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There’s a story we tell about Calgary. It excludes so many of us

This column is an opinion by communications professional Esmahan Razavi, who moved to Calgary, left the city, and then came back. For more information about CBC’s Opinion section, please see the FAQ.

A couple of weeks ago, I took a trip to Toronto — the city where I spent my teens and early 20s. Each time I go, I get the same question: “Why are you still living in Alberta?”

After over a decade in Calgary, the question chafes. I love living in Calgary, and I choose to stay.

But that question hit me in a different way this time. I came to a depressing and uneasy realization: despite being a proud Calgarian, I still breathe more easily in Toronto.

On the one hand, this feels like a betrayal to Calgary, the city I call my home. And on the other, I don’t want it to be true — it means that, as much as I might deny it, a part of me feels like I’ll never truly fit into what it means to be a Calgarian.

Being Calgarian

I don’t think I’m especially paranoid or precious for feeling that way. I’ve lived all over North America, and on other continents, but for a city with such a constant flow of newcomers, I am struck by how routinely I hear people proclaim they’re born-and-bred Calgarians, as though being born into a specific longitude and latitude is an accomplishment.

It feels like a loaded message: those of us who packed up our lives and chose Calgary will never be as truly Calgarian as those who were born here. 

That kind of exclusion is reflected in the story we tell about Calgary.

There’s a perception that everyone outside of Calgary has an outdated, incorrect view of this city. But people who live here hold those views, too, and so many of them are the loudest voices telling our story. 

theres a story we tell about calgary it excludes so many of us
Children at the spray park in Prairie Winds park in northeast Calgary. (Google Earth)

The truth is, Calgary is two different cities at the same time. One is a corporate city whose greatest success lies in a vision of the past — and if we just hold on, the empty office buildings and quiet downtown streets will one day return to their former glory.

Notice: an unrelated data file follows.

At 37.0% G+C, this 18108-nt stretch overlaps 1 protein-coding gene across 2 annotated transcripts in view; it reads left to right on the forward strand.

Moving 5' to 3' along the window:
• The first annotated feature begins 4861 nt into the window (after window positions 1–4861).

In this version of Calgary, boards for major organizations are predominantly white and male, and when progress is made it’s typically for white women, as though racialized individuals don’t exist. A significant portion of the racialized population is relegated to a single urban quadrant that suffers from an infrastructure deficit and a tendency to be blamed for everything, from COVID rates to gang violence.

In this city, our brand is corporate and cowboy. If you don’t identify with these things, you don’t belong. 

But there’s another Calgary. My Calgary.

This is my Calgary

It is a vibrant, diverse and dynamic place, where we are not only ready to embrace the future, but also to be the ones who build it. My Calgary is Prairie Winds Park, where teenagers play basketball in their traditional dress and hear dozens of languages in their school halls.

My Calgary just elected its first racialized woman mayor, after electing the country’s first Muslim mayor. My Calgary is Canada’s third-most diverse city. My Calgary is a place where tickets to theatre and live performances sell out, where people play cricket in the summer, where people move from across the world for everything from academics to tech to film to renewable energy. 

It’s a Calgary many of us like to talk about. In some ways, it’s hidden away, trotted out only to check a box about how diverse we can be.

My point is not to diminish the things we celebrate now, but to issue a warning. In a city that sits on traditional Blackfoot territories and has a visible minority population of over 35 per cent, telling an exclusionary story has consequences: people will feel like they don’t see themselves in what this city can be. And to roll one’s eyes and dismiss that feeling, to more staunchly entrench oneself into the corporate, cowboy attitude, is to ignore so many people who make this city what it is today.

On the plane home, I remembered a Tourism Toronto ad. It leans into Toronto’s reputation as a diverse, welcoming city.

It showcases clips from around the city and proclaims: “all flavours are welcome.”

Diversity is the lifeblood of the ad, and the city.

theres a story we tell about calgary it excludes so many of us 1
A woman takes a photo during the Nagar Kirtan Parade in Calgary. (Kate Adach/CBC)

The video features Caribana, North America’s largest cultural festival. Calgary has big cultural events, too — like Nagar Kirtan, which attracted an estimated 100,000 people this year. Expo Latino and Fiesta Filipino have become major downtown summer festivals.

The Calgary we could share

But how often are those featured on our tourism ads? How often is the northeast’s Prairie Winds Park spoken of in the same breath as Edworthy or Weaselhead?

What would it mean for Calgary if our official story was also “all are welcome here”? What if we centred diversity in everything we did, instead of tacking it on at the end?

What if we told a story about belonging and the future, instead of tradition and exclusivity? 

If I didn’t feel like I belonged here in Calgary, I would move. I did for a little while, to downtown Vancouver, a minute away from the ocean. 

I came back because I believe in this city. Because I know we are a place where so many can feel welcomed and embraced.

Because I know we can change Calgary’s story.

Do you have a strong opinion that could add insight, illuminate an issue in the news, or change how people think about an issue? We want to hear from you. Here’s how to pitch to us.

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